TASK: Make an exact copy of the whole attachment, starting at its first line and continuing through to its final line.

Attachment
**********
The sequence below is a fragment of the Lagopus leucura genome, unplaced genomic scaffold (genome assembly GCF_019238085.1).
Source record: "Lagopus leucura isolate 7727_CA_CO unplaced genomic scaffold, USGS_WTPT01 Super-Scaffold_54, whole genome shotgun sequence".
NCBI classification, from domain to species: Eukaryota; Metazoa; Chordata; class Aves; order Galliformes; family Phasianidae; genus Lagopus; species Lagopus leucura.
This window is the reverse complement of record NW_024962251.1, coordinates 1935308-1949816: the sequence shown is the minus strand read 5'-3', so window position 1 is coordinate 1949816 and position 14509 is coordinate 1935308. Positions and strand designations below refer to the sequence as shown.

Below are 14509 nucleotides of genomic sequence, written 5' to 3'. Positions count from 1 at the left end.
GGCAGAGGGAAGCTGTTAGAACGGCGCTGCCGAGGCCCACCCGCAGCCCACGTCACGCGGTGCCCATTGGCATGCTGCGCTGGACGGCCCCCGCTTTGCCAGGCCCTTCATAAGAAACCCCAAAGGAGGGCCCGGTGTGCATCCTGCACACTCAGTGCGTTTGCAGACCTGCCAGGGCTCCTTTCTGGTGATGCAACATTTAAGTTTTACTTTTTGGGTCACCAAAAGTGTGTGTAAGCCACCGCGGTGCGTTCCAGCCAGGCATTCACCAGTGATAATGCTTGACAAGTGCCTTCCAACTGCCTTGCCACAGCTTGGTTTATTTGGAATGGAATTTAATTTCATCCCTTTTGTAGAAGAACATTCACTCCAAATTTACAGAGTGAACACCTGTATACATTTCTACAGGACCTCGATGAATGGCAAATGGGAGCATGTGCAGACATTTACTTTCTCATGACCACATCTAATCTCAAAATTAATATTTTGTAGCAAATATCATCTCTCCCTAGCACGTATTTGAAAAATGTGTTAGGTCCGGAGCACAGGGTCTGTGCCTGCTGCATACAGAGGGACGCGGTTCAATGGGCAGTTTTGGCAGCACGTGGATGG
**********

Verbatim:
The sequence below is a fragment of the Lagopus leucura genome, unplaced genomic scaffold (genome assembly GCF_019238085.1).
Source record: "Lagopus leucura isolate 7727_CA_CO unplaced genomic scaffold, USGS_WTPT01 Super-Scaffold_54, whole genome shotgun sequence".
NCBI classification, from domain to species: Eukaryota; Metazoa; Chordata; class Aves; order Galliformes; family Phasianidae; genus Lagopus; species Lagopus leucura.
This window is the reverse complement of record NW_024962251.1, coordinates 1935308-1949816: the sequence shown is the minus strand read 5'-3', so window position 1 is coordinate 1949816 and position 14509 is coordinate 1935308. Positions and strand designations below refer to the sequence as shown.

Below are 14509 nucleotides of genomic sequence, written 5' to 3'. Positions count from 1 at the left end.
GGCAGAGGGAAGCTGTTAGAACGGCGCTGCCGAGGCCCACCCGCAGCCCACGTCACGCGGTGCCCATTGGCATGCTGCGCTGGACGGCCCCCGCTTTGCCAGGCCCTTCATAAGAAACCCCAAAGGAGGGCCCGGTGTGCATCCTGCACACTCAGTGCGTTTGCAGACCTGCCAGGGCTCCTTTCTGGTGATGCAACATTTAAGTTTTACTTTTTGGGTCACCAAAAGTGTGTGTAAGCCACCGCGGTGCGTTCCAGCCAGGCATTCACCAGTGATAATGCTTGACAAGTGCCTTCCAACTGCCTTGCCACAGCTTGGTTTATTTGGAATGGAATTTAATTTCATCCCTTTTGTAGAAGAACATTCACTCCAAATTTACAGAGTGAACACCTGTATACATTTCTACAGGACCTCGATGAATGGCAAATGGGAGCATGTGCAGACATTTACTTTCTCATGACCACATCTAATCTCAAAATTAATATTTTGTAGCAAATATCATCTCTCCCTAGCACGTATTTGAAAAATGTGTTAGGTCCGGAGCACAGGGTCTGTGCCTGCTGCATACAGAGGGACGCGGTTCAATGGGCAGTTTTGGCAGCACGTGGATGG